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Please support 3-street grade separation option

From: domainremoved <Adina>
Date: Tue, 10 Oct 2017 10:12:25 -0700

Honorable Council Members,

Thank you very much for considering a preferred alternative for Menlo
Park’s Caltrain at-grade crossings. As you know, I am a member of the
Complete Streets Commission, writing as an individual.

I urge you to support the Complete Streets Commission recommendation in
favor of the three-street option.

Looking at the upcoming increase in Caltrain frequency with
electrification, and anticipated demands for frequent rail service to
relieve congestion and address growth, we in Menlo Park and the corridor as
a whole will benefit from more grade separations sooner.

If Ravenswood alone was grade-separated first and other projects were
deferred, those other projects would become even more costly and disruptive.

Another issue supporting the 3-street solution is that the detours required
to get to the library and community facilities, coming around Laurel
instead of directly from Ravenswood onto Alma were extremely unpopular with
residents when those flows were required as part of a set of pilot measures
to reduce the number of drivers stopping on the Caltrain tracks. That part
of the pilot was removed due to many complaints. As Commissioners, we
heard those concerns, and want to preserve the vehicle connection from
Ravenswood to Alma.

I also urge you to support renewed funding for Caltrain grade separations
in the 2018 San Mateo County Transportation Ballot Measure, as well as
state and regional sources

At the moment, there is not funding available for either of the options on
the table in Menlo Park. As you likely know, with the most recent projects
(San Bruno and San Mateo/Hillsdale under construction), San Mateo County
has pretty much run down its grade separation fund. Currently there is not
enough money for either of the next projects in the queue (Burlingame
Broadway or Menlo Park). San Mateo County’s Measure A funds will regenerate
somewhat over the next decade or so as more sales taxes come in under the
existing transportation sales tax.

Therefore, renewing Caltrain grade separation funding is among the
important categories for potential funding in a San Mateo County
transportation ballot measure for 2018. I urge the City, Council Members
and residents to strongly support grade separation funding in the spending
plan for the 2018 San Mateo County Transportation Ballot Measure.

I recently attended the public launch meeting for the California State Rail
Plan. The Plan’s authors mentioned in their presentation that frequency and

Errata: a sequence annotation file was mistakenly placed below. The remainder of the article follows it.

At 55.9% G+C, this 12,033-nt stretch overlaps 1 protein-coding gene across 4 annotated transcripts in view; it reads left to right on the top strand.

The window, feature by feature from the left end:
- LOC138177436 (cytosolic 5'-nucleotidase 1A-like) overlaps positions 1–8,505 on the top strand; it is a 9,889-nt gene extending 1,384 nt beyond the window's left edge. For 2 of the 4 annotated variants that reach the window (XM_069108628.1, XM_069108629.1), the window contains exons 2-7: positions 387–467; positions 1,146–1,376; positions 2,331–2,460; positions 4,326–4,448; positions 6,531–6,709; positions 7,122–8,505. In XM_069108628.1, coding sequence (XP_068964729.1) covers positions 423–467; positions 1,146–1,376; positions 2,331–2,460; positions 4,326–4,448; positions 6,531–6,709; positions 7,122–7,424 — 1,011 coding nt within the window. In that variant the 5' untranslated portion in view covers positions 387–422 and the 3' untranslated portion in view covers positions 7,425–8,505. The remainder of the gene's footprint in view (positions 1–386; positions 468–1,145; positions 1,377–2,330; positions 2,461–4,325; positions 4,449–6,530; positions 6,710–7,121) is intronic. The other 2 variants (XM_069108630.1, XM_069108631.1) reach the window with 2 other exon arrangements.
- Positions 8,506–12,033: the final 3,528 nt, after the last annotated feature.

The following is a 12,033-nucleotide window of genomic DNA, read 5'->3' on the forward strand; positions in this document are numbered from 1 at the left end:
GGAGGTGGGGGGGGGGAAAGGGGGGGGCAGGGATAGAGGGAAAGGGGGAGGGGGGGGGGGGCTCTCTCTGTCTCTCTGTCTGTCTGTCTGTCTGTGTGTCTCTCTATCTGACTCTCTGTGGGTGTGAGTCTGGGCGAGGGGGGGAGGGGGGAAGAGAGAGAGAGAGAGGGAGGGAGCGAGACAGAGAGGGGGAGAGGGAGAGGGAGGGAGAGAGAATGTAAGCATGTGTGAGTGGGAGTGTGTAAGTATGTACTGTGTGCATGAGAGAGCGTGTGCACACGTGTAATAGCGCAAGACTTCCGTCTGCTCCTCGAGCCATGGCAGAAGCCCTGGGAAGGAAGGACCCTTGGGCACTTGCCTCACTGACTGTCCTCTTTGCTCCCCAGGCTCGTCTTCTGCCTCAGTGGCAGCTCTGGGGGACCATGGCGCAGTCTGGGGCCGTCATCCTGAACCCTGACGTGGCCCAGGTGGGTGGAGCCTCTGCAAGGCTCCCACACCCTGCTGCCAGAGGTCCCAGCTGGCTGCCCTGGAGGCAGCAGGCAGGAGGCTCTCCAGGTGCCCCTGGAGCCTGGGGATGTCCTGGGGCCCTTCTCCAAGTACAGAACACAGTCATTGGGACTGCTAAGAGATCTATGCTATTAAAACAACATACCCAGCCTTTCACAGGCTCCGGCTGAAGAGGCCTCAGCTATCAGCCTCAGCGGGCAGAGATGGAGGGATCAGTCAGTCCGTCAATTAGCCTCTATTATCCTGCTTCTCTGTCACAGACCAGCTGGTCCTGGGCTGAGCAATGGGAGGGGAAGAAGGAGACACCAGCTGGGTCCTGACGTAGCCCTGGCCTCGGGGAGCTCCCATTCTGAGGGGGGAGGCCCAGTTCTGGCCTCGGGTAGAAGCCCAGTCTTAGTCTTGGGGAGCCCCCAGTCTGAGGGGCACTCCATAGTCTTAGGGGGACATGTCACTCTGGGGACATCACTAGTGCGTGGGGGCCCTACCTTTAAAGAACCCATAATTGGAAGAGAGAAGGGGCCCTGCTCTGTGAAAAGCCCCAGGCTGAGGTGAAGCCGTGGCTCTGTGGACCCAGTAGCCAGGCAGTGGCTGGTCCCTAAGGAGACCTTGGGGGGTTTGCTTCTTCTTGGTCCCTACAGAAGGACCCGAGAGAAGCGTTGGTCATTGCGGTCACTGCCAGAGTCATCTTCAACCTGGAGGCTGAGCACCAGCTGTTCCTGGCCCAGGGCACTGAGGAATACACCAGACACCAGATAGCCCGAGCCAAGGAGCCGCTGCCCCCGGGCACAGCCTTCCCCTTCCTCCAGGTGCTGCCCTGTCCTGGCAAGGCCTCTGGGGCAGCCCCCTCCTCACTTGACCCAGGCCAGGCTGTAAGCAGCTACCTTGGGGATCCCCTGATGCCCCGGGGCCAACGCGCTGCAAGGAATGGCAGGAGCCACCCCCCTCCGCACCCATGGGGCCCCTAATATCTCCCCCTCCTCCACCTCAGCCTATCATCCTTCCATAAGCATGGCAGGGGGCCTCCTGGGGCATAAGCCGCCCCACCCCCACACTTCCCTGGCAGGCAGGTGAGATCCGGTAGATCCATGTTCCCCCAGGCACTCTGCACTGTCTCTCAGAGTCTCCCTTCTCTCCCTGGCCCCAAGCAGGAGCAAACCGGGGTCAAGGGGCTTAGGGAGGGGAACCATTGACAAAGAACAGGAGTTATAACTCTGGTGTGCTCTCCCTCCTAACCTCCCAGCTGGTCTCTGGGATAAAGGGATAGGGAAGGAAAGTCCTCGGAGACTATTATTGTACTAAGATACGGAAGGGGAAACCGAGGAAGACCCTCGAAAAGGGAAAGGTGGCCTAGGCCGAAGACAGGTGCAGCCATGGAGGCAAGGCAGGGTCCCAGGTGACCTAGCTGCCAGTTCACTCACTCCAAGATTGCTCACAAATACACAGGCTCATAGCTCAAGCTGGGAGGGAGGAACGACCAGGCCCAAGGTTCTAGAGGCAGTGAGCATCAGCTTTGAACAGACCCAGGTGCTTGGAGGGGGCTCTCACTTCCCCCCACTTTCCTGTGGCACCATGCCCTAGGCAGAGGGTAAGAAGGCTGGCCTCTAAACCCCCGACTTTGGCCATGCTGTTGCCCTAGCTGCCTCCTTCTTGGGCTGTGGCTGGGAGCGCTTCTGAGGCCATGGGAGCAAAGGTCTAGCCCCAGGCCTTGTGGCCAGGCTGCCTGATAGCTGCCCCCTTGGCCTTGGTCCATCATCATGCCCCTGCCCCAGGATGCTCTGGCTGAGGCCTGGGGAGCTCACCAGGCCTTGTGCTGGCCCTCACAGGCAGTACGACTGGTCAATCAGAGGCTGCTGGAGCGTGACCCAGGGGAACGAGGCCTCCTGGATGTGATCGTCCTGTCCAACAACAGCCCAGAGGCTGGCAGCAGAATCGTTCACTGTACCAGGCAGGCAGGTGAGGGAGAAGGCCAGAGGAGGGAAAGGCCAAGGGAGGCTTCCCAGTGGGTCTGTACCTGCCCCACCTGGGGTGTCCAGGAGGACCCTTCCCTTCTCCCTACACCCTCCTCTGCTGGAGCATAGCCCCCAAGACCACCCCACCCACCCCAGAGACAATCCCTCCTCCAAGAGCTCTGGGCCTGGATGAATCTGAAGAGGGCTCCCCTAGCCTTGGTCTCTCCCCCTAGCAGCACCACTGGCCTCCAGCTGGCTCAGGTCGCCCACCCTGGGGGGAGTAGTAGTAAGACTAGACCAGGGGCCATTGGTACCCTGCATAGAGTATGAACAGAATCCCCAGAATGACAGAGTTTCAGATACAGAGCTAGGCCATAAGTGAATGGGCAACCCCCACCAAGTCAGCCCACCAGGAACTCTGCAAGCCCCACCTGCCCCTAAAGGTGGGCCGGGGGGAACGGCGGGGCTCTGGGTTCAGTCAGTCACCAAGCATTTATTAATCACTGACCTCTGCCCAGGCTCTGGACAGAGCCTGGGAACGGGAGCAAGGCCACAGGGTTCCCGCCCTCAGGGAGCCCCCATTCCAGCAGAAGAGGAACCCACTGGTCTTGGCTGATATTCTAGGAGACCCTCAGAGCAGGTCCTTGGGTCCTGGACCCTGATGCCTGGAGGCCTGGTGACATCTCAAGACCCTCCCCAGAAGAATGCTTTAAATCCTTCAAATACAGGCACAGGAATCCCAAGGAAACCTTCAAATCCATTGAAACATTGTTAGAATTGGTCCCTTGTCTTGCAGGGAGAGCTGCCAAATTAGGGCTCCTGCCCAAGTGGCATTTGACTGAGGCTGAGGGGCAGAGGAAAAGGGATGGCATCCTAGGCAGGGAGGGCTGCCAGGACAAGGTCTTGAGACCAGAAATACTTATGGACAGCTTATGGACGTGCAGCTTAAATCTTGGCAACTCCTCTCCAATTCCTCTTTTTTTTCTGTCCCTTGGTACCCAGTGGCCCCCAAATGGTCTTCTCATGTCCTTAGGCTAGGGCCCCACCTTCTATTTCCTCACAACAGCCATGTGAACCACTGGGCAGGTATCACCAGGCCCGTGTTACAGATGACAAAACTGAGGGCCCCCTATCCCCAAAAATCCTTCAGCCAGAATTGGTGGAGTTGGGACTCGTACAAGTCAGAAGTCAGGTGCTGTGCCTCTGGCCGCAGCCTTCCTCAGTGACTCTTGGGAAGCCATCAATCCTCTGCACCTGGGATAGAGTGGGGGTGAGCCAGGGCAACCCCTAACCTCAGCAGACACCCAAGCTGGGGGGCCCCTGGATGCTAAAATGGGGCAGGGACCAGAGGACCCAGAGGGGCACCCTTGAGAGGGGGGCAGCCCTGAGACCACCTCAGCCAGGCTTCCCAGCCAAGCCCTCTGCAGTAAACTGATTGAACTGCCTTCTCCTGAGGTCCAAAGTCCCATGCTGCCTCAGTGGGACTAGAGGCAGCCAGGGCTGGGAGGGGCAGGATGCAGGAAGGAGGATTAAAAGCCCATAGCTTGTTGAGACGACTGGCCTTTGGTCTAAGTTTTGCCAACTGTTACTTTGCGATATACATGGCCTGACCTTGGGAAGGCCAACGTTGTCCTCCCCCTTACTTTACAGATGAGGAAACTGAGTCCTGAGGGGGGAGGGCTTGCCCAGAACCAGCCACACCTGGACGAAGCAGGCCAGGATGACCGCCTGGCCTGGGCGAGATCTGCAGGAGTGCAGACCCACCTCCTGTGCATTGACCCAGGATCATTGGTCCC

capacity on the Peninsula Corridor as strategic for the state's rail
program, which should support state funding to fully grade separate the
corridor. In addition, fully grade separating the corridor should be a
priority for Caltrain’s Business Plan which is being developed.

With County, Regional, and State support, we should raise funds for this
project and the full project of separating the remaining 39 at-grade
crossings that will remain when Hillsdale is done in 2020.

Please make a decision now

I would urge you to make a decision now, and not defer once again to more
ideal projects that show no signs of being feasible. There has been
community discussions about other options that would separate all four
crossings: a viaduct, or a 12-mile tunnel that would separate Atherton,
Menlo Park, Palo Alto, Mountain View, and Sunnyvale.

With regard to the viaduct, staff reported that this would require elevated
tracks in Atherton, an option that Atherton opposes and shows no signs of
changing position.

With regard to a tunnel, this would cost an additional billions of dollars,
including the cost of underground stations.

In Palo Alto, where there has been vocal support for trench or tunnel
designs, a variety of council members and community leaders have talked
about funding options including local bonds, value capture mechanisms to
raising money from development on or near the corridor, and business
taxes. As part of their current process of assessing grade separation
options, Palo Alto is hiring a financial consultant to assess options raise
additional local funding for grade separations to pay for options that
would be more costly.

So far, we have not heard any active discussions in Menlo Park about
funding mechanisms to pay for the extra cost of a tunnel. Meanwhile in the
towns further south, Mountain View has two council-approved designs for
Rengstorff and Castro, neither of which is tunneled, and Sunnyvale is
considering non-tunnel options for Mary and Sunnyvale Avenue. So, outside
of Palo Alto, there seems to be little momentum for a tunnel.

While separating all four streets would be ideal there are no signs that
this would be feasible. Therefore I urge you to make the best practical
decision and support the three-street option.


Adina Levin
Menlo Park resident
Received on Tue Oct 10 2017 - 10:17:54 PDT

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